- What is a SharedArrayBuffer?
- Why you received the SharedArrayBuffer message
- Why is SharedArrayBuffer (SAB) a problem?
- Chrome and Firefox are changing the way they handle SharedArrayBuffers
- What to do to fix SharedArrayBuffer problem
- Identify SAB usage
- A lot to see
A confusing message was posted on Google Search Central last week by the Google Search Console regarding SharedArrayBuffer issues. Google also updated the guide to enable cross-origin isolation.
What is a SharedArrayBuffer?
According to the Mozilla Web Worker documentation:
"Web workers are a simple means for web content to run scripts in background threads."
And according to another Mozilla developer site:
"With the SharedArrayBuffer, both web workers, both threads, can write data and read data from the same memory area."
Read on below
The Mozilla developer page explains the following:
… In a typical app, the work is done by a single person – the main topic.
… And under certain circumstances, ArrayBuffers can reduce the workload on the main thread. "
It goes on to explain that sometimes it is not enough to divide up the work, and this is where the web workers mentioned above come in, who share the same area of memory.
Google's Martin Splitt summed it up like this in 2017, when SharedArrayBuffers were an upcoming feature:
Messages that transfer large amounts of data in TypedArrays or ArrayBuffers cause high storage costs due to the cloning of data
… SharedArrayBuffers are an upcoming feature that will allow data to be exchanged between threads. "
Read on below
Why you received the SharedArrayBuffer message
According to Google:
"Usage may be due to frameworks, libraries, or other third-party content included on your website."
Why is SharedArrayBuffer (SAB) a problem?
SABs became problematic after the Specter and Meltdown vulnerabilities were discovered.
These vulnerabilities affect any computer processing unit (CPU) and could allow an attacker to read what is in memory. The attack affects all computing devices, including Internet of Things devices.
Chrome initially suspended the use of SABs, but re-allowed them after a workaround that essentially isolated the processes.
Chrome and Firefox are changing the way they handle SharedArrayBuffers
The reason for the email was to try to spread the word about how Chrome will handle SharedArrayBuffers and to help publishers incorporate processes that will make their websites and website visitors safer.
In late May 2021, Chrome 91 will be released with a new restriction that provides a more robust defense against the Specter and Meltdown vulnerabilities.
So what's going on with Chrome 91 and what Google needs is to set security policies for resources and lock down the policies allowed under Chrome (and Firefox) policies to protect website visitors and publishers from Specter vulnerabilities.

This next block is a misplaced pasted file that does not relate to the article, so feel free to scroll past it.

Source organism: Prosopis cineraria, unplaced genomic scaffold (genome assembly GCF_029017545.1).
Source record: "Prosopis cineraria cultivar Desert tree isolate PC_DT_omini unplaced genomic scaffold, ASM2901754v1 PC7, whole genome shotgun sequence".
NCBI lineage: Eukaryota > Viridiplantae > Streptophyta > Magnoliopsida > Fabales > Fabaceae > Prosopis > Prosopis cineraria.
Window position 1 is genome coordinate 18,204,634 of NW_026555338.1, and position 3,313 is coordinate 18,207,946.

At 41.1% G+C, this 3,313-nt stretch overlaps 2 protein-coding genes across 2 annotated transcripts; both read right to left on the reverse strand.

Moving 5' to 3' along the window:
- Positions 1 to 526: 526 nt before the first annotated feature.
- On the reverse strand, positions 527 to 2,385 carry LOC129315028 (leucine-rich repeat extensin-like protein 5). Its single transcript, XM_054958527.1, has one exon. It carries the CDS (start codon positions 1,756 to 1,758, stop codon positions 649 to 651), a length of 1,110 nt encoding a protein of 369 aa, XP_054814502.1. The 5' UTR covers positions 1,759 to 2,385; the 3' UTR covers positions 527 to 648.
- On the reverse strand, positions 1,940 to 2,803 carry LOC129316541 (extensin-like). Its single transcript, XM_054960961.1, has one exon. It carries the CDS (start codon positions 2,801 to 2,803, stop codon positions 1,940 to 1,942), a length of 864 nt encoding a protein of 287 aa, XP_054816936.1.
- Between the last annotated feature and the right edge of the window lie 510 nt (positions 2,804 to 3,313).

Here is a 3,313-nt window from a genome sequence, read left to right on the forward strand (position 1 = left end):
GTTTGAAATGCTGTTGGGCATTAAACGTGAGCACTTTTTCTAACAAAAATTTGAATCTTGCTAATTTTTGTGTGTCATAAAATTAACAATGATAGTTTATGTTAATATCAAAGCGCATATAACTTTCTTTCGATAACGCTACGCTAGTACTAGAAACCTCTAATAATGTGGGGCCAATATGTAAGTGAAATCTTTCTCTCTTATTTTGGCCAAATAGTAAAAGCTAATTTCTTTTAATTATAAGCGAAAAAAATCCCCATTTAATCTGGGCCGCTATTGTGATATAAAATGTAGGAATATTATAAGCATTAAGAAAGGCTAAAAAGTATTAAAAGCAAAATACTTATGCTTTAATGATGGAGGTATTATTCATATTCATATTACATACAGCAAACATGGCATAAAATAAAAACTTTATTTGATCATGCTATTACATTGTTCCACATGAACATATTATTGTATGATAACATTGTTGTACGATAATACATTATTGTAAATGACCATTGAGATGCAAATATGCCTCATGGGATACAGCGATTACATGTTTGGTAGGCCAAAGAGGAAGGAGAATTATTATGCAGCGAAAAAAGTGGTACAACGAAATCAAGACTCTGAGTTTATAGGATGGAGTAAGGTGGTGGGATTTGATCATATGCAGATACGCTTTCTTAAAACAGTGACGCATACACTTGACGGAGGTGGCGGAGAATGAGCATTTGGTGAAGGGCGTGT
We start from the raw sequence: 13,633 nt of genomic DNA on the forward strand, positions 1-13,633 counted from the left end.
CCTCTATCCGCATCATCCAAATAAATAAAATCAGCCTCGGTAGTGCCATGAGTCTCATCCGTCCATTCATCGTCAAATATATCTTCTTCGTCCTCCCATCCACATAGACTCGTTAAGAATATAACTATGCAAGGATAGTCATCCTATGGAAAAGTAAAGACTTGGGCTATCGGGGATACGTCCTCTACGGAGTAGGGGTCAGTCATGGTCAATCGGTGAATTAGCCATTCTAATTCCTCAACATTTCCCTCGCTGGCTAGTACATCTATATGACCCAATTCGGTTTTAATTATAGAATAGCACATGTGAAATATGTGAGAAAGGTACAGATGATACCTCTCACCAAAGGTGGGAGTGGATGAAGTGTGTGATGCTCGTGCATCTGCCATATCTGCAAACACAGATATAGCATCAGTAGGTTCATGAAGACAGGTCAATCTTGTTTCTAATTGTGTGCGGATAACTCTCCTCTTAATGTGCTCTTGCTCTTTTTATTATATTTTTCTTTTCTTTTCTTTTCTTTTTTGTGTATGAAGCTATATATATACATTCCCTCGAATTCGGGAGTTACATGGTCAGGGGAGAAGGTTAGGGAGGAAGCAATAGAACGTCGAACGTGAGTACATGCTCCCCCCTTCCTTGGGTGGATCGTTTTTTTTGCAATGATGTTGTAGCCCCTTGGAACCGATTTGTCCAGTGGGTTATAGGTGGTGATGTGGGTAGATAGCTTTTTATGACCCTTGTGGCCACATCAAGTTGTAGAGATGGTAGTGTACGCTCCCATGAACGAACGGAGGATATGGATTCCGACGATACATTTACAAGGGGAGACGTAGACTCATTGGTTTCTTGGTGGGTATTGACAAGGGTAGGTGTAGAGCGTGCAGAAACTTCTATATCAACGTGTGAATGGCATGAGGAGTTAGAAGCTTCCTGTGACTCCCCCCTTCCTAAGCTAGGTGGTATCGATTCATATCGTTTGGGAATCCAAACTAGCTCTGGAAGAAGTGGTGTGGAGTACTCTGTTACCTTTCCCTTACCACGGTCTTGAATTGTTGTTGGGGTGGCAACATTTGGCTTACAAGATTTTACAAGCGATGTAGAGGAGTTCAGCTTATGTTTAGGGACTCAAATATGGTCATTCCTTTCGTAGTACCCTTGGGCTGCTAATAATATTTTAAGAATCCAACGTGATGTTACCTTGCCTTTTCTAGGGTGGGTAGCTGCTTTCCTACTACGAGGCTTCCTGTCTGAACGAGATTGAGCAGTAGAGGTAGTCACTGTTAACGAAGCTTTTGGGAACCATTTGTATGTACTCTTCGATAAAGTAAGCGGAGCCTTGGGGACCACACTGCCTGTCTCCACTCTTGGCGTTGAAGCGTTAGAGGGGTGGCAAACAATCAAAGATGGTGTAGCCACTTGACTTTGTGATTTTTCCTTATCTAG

This is good for website visitors, but it can also be bad for website publishers who use SharedArrayBuffer objects with no native isolation.
According to the clarification from Google (with reference to Chrome version 91):
"… The cross-origin isolation was standardized in order to safely activate the SharedArrayBuffer object. Starting with version 91, which is due to be released at the end of May 2021, Chrome will control the SharedArrayBuffer object behind the cross-origin isolation.
… After the release of Chrome 91, the SharedArrayBuffer object will no longer function without source isolation. "
Read on below
What to do to fix SharedArrayBuffer problem
There are two tasks that must be accomplished.
- Identify SAB usage on your website.
- Correct or remove functionality
Identify SAB usage
Google recommends the following steps to identify SharedArrayBuffers:
"You have two options:
Use Chrome DevTools and check out key pages.
(Advanced) Use the reporting API to send expiration reports to a reporting endpoint.
To learn how to use the approaches above, see Determine Where Your Website Is Using SharedArrayBuffer. "
The Google Guide to Cross-Origin Isolation has instructions on how to use the Chrome Dev Tools to identify the use of SharedArrayBuffers.
- Open the Chrome DevTools on the page you suspect are using SharedArrayBuffer.
- Select the console window.
- If the page uses SharedArrayBuffer, the following message is displayed: (Obsolete) SharedArrayBuffer requires cross-origin isolation starting with M91 as of May 2021. See https://developer.chrome.com/blog/enabling-shared-array -buffer / for more details. common-bundle.js: 535
- The file name and line number at the end of the message (e.g. common-bundle.js: 535) indicate where the SharedArrayBuffer came from. If it is a third-party library, contact the developer to resolve the issue. If it's implemented as part of your website, follow the instructions below to enable lineage isolation. "
Read on below
Shortcut: Enable cross-origin isolation
A lot to see
This is a lot to consider as there is a considerable amount of developmental jargon and acronyms to remember.
The various developer pages are difficult to understand as they tend to define multiple acronyms at the beginning of 2,000 articles of speech. They then refer solely to the acronyms with no further explanation throughout the article, as if the reader could easily keep the meaning of COEP or COOP.
Official Google clarification:
Explanations of the SharedArrayBuffer object message
Background information source for safety headers: ScottHelme.co.uk
COEP COOP CORP CORS CORB – CRAP That's a lot of news!
Mozilla developer's site about SharedArrayBuffers:
A cartoon introduction to ArrayBuffers and SharedArrayBuffers
Google developer page to analyze origin isolation
A Guide to Source Isolation Analysis
Google developer page to enable cross-origin isolation
Enable cross-origin isolation